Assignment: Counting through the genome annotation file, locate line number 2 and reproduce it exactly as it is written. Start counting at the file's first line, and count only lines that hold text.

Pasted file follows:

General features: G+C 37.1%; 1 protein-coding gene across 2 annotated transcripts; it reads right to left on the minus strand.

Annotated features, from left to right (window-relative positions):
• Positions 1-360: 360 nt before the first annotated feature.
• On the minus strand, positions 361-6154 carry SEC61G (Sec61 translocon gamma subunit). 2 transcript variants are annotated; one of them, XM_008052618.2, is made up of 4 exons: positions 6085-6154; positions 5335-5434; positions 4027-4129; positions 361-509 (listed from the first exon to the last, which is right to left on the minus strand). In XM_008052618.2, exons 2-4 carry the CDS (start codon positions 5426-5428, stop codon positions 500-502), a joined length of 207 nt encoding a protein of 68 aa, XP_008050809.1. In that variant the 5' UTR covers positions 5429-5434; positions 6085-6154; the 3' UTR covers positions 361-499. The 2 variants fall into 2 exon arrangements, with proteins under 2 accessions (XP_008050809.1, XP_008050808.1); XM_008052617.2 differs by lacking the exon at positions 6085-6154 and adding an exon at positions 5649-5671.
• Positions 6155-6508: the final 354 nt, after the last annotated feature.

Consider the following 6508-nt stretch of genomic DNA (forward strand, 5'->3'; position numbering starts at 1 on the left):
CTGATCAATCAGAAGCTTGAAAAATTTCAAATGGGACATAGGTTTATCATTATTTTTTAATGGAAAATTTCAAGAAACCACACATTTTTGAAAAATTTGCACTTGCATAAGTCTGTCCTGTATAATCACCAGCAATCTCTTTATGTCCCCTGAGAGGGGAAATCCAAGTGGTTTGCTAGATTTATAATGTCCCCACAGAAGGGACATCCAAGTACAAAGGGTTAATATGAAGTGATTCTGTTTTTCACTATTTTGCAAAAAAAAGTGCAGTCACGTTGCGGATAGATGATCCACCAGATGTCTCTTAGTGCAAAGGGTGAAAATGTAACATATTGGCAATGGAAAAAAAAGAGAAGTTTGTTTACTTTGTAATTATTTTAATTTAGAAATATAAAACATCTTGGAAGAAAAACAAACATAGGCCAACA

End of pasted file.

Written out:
Annotated features, from left to right (window-relative positions):